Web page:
Scientists like Konstantin Tsiolkovsky in Russia/the USSR, Herman Oberth in Germany and Robert Goddard in the USA worked to provide the science of racketeering a rigorous footing, eventually it was Robert Goddard who built a very successful rocket (for the standards of its day, in any case) based on design principles such as a dedicated combustion chamber for solid fuelled rockets and the use of an asymmetrical hourglass shaped nozzle to accelerate propulsive gases to beyond supersonic speed. He and Tsiolkovsky also speculated about the idea of multi-stage rockets, which basically have multiple, self-contained rocket engines.

To go on a little tangent here, multistage rockets enable range to be extended and the ability to discard spent units make it progressively easier to accelerate the payload to ever increasing velocities. This is critical in achieving the velocity required to escape the Earth’s gravity, which eventually made space exploration using rockets possible.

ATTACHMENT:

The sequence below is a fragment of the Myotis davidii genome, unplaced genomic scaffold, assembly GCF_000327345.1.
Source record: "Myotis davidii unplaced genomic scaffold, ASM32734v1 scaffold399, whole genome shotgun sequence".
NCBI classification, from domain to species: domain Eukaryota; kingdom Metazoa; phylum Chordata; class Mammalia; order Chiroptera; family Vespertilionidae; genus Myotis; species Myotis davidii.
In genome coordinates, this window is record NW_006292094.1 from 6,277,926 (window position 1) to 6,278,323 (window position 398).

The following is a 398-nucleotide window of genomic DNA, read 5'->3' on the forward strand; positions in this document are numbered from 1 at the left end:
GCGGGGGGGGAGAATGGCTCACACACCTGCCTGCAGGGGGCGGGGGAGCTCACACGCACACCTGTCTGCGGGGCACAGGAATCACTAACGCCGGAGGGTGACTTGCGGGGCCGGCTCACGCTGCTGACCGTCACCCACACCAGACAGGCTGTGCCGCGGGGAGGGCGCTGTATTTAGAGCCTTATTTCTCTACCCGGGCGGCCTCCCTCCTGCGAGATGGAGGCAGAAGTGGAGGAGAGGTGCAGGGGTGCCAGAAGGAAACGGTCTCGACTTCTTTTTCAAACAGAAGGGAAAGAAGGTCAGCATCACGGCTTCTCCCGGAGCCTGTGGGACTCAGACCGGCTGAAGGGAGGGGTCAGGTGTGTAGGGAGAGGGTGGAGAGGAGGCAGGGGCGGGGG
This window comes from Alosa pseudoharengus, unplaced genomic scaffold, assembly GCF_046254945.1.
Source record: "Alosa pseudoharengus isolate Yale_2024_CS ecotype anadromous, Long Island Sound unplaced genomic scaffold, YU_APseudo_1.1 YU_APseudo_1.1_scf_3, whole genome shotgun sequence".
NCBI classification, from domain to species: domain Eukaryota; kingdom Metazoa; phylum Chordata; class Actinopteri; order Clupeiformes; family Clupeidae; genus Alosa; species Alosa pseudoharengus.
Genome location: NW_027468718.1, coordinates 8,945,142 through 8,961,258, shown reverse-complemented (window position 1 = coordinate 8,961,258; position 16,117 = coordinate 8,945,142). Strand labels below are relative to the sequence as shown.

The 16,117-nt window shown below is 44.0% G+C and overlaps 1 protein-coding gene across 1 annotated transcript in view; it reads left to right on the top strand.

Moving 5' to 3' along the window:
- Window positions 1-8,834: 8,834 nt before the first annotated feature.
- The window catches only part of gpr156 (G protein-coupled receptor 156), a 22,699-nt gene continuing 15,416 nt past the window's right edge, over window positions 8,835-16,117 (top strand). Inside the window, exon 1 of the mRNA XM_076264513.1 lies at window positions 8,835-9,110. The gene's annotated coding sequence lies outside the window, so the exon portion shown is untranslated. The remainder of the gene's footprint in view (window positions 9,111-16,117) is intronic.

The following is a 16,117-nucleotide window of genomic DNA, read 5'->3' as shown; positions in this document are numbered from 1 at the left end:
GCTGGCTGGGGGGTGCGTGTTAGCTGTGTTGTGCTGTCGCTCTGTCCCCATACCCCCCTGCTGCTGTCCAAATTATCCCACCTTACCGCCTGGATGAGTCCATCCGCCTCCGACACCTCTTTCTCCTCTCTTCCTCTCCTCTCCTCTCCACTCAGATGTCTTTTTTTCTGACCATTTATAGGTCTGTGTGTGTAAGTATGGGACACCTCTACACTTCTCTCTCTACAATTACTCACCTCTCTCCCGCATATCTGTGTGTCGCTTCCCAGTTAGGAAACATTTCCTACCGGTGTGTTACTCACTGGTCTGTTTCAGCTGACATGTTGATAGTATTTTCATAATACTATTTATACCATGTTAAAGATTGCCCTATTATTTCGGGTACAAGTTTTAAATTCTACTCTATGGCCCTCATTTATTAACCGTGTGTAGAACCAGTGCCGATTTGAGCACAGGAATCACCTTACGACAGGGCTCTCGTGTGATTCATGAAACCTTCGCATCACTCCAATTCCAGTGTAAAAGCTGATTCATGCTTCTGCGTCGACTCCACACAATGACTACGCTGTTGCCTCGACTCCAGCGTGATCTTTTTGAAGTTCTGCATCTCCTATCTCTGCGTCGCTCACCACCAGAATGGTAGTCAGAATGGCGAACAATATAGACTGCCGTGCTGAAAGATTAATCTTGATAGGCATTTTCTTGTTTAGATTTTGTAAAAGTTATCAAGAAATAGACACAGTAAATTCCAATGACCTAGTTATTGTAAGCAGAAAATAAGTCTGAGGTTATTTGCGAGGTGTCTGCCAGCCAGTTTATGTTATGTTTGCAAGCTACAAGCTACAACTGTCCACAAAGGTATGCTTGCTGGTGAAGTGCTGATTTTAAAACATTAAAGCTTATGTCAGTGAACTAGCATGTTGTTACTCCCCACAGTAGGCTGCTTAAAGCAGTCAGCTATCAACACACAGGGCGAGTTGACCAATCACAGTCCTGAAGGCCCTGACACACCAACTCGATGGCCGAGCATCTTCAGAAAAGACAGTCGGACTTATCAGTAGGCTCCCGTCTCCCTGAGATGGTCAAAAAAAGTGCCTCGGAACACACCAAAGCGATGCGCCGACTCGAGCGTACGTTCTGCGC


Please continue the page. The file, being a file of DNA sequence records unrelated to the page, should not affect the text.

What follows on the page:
Robert Goddard launched the world’s first liquid fuelled rocket in 1926, several companies around the world started to dabble in rocketry and there was some significant activity until the second world war broke out, including advances in the design of various engine components and methods to implement the principles of rocketry.

Goddard Rocket

The photograph above is of Goddard and his liquid fuelled rocket.

In World War II, advances were made in the military deployment of rocket technology, including large unguided rockets like the Soviet Katyusha and sophisticated guided missiles like the German V-Two. Messerschmitt also built a rocket plane called the Me-163 Komet, which by all accounts was a pretty unsafe machine to handle, given unstable propellant components which had a tendency to explode.